The US Department of Justice’s (DOJ’s) Civil Division released its annual fraud statistics on February 7, covering fiscal year 2022. Settlements and judgments under the False Claims Act (FCA) exceeded $2.2 billion in the fiscal year ending on September 30, 2022. Consistent with previous years, a significant portion of the recoveries related to the healthcare industry.
The government uses the FCA as a powerful tool to prevent fraud and abuse in federal healthcare programs and other government programs. Under the statute, the government may seek treble damages and per-claim penalties, and whistleblowers filing qui tam lawsuits may recover substantial bounties (between 15% and 30%). Since 1986, FCA recoveries have amounted to more than $72 billion, and DOJ touts an increase in recoveries each fiscal year.
2022 Recoveries Decreased
In FY 2022, however, DOJ recovered a mere $2.2 billion from FCA settlements and judgments, far less than the $5.6 billion recovered in FY 2021 and the recoveries in other recent years.
DOJ buried the headline by releasing the data on the same day as the State of the Union Address and leading off its press release by noting that the government and whistleblowers were party to the second-highest number of settlements and judgments in absolute terms in a single year. DOJ also pointed out that the $2.2 billion reflects only the federal share of FY 2022 FCA recoveries and that the department was “instrumental” in obtaining additional recoveries for state Medicaid programs.
Healthcare Industry Recoveries
Of the $2.2 billion recovered, more than $1.7 billion in FCA settlements and judgments related to matters that involved the healthcare industry, including medical device and pharmaceutical manufacturers, durable medical equipment suppliers, home health and managed care providers, hospitals, pharmacies, hospice organizations, and individual healthcare professionals. Of this $1.7 billion, almost half—$843.8 million—came from a single settlement with a whistleblower involving a declined qui tam case against a biopharmaceutical manufacturer.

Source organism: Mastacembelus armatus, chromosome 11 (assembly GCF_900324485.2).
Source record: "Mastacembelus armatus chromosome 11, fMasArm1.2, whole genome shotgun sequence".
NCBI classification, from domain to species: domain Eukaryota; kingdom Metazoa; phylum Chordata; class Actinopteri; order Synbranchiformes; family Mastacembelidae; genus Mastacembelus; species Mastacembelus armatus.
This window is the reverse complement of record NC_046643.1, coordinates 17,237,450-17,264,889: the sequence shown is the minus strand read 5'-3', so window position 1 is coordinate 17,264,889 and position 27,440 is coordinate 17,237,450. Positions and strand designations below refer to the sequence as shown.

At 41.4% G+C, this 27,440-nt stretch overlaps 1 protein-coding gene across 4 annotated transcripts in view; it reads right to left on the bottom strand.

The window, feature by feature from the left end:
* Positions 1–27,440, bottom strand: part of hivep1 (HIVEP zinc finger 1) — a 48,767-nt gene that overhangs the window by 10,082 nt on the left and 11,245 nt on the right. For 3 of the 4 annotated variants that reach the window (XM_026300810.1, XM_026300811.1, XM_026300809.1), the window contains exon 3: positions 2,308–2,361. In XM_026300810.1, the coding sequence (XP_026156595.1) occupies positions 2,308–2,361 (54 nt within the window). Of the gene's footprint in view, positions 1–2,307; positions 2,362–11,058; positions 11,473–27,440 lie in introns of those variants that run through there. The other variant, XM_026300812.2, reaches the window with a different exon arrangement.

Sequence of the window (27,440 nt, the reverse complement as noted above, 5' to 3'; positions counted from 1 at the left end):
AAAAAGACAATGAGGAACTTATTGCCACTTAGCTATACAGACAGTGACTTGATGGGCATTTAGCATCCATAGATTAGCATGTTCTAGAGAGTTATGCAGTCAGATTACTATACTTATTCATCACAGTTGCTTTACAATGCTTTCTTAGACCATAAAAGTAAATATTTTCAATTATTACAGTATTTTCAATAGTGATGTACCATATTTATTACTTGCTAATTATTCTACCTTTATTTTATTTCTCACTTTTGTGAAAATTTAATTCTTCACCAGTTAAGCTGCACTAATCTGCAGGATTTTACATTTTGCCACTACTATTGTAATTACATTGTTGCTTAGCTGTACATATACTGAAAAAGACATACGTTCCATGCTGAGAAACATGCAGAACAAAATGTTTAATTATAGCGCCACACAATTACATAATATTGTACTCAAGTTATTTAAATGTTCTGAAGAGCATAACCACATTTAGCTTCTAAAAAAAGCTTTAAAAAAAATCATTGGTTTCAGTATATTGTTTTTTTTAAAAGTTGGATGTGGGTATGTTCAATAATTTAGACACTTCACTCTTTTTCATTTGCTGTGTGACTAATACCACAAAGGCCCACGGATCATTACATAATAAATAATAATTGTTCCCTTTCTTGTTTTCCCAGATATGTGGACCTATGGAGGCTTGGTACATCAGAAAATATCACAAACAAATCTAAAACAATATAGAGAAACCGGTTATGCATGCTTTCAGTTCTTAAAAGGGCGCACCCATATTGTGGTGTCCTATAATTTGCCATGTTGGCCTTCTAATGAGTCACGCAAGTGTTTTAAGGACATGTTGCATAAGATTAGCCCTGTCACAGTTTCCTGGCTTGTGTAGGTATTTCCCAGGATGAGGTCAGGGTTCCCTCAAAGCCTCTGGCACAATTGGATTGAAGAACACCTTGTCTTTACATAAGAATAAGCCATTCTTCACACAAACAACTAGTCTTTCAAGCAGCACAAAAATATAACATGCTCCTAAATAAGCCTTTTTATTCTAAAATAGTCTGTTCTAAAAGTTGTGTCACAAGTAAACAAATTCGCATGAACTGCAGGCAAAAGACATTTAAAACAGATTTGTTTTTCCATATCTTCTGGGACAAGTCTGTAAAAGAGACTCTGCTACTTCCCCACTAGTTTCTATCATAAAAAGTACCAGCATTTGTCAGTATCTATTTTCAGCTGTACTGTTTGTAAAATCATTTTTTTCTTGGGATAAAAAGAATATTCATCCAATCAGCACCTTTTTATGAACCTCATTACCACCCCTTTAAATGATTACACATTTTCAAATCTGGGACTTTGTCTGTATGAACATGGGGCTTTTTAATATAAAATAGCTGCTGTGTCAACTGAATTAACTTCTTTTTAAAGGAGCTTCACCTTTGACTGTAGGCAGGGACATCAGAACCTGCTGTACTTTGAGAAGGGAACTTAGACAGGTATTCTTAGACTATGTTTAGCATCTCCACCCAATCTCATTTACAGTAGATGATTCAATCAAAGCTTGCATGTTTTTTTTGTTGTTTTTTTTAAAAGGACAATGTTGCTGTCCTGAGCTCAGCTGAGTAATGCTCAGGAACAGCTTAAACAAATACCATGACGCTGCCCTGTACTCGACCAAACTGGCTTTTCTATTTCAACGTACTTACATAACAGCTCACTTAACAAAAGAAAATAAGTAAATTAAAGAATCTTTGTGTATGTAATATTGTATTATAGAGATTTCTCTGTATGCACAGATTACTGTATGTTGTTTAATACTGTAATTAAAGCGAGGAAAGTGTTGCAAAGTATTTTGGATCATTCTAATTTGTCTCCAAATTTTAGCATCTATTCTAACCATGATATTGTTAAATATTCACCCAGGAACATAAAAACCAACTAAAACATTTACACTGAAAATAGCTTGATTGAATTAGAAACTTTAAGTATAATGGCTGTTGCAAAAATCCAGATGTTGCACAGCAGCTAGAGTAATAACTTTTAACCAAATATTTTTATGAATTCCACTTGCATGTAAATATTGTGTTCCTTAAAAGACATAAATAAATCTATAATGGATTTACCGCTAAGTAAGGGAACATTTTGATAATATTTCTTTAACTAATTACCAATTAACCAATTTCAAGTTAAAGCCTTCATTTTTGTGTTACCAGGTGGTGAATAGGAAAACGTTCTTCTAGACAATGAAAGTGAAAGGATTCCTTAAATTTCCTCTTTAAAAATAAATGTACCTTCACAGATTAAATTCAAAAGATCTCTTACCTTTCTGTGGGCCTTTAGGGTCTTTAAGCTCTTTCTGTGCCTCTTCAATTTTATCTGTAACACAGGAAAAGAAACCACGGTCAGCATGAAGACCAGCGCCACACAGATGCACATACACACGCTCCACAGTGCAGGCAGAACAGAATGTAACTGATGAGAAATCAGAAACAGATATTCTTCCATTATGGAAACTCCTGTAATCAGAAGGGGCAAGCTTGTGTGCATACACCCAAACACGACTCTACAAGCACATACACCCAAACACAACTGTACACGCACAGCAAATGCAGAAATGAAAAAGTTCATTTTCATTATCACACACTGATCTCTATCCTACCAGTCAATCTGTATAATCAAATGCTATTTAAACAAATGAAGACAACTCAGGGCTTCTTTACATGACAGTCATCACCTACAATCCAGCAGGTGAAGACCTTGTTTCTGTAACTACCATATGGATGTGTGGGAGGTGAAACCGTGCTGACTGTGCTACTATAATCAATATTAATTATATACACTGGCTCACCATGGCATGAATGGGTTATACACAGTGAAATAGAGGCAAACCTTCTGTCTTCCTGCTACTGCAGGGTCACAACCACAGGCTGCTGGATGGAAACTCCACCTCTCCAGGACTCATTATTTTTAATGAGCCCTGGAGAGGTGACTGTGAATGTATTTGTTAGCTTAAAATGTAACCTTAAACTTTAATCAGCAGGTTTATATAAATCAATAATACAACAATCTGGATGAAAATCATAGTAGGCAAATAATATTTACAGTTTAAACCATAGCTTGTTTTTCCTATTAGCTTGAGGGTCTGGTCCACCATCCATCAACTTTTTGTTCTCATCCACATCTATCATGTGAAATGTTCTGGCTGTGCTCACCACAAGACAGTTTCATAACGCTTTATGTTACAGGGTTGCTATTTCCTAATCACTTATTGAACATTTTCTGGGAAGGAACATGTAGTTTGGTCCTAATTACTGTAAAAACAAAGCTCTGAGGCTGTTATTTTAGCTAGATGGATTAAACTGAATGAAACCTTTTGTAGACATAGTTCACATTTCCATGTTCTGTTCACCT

In addition to the traditional FCA theories based on alleged kickbacks, substandard patient care, and billing irregularities with respect to federal healthcare programs, other recoveries in the healthcare space reflected new enforcement priorities involving fraud in pandemic relief programs and alleged violations of cybersecurity requirements in government contracts and grants. (See Morgan Lewis thought leadership on DOJ’s COVID-19 fraud enforcement and Civil Cyber-Fraud Initiative.)
By the Numbers
In FY 2022, 652 whistleblower qui tam suits were filed (an average of more than 12 new cases every week), and the government and whistleblowers were party to 351 settlements and judgments resulting in $1.9 billion in FY 2022 recoveries involving these and earlier-filed cases. Whistleblowers took home $488 million in qui tam recoveries in FY 2022, thereby ensuring the continuing flood of often meritless claims against the healthcare industry originated by the plaintiffs’ bar.
DOJ highlighted the following types of healthcare fraud that occurred last year:
- Fraud and abuse in the Medicaid program
- Unnecessary services and substandard care
- Medicare Advantage matters
- Drug pricing
- Unlawful kickbacks
DOJ made a point of noting that many of its enforcement actions were initiated against individuals, including, but not limited to, actions against two laboratory CEOs, one hospital CEO, and nearly 40 physicians accused of FCA violations arising from underlying violations of the federal Anti-Kickback Statute and the Stark Law.
How We Can Help
Morgan Lewis lawyers have represented various clients in the healthcare space: managed care organizations, hospitals, Medicare Advantage organizations, health plans, pharmaceutical and medical device manufacturers, revenue cycle management companies, data-driven healthcare companies, medical groups, certifying actuaries for Medicare Advantage bids, and healthcare management consulting firms. As such, we are very familiar with the FCA issues healthcare entities face and can advise on how best to address those issues.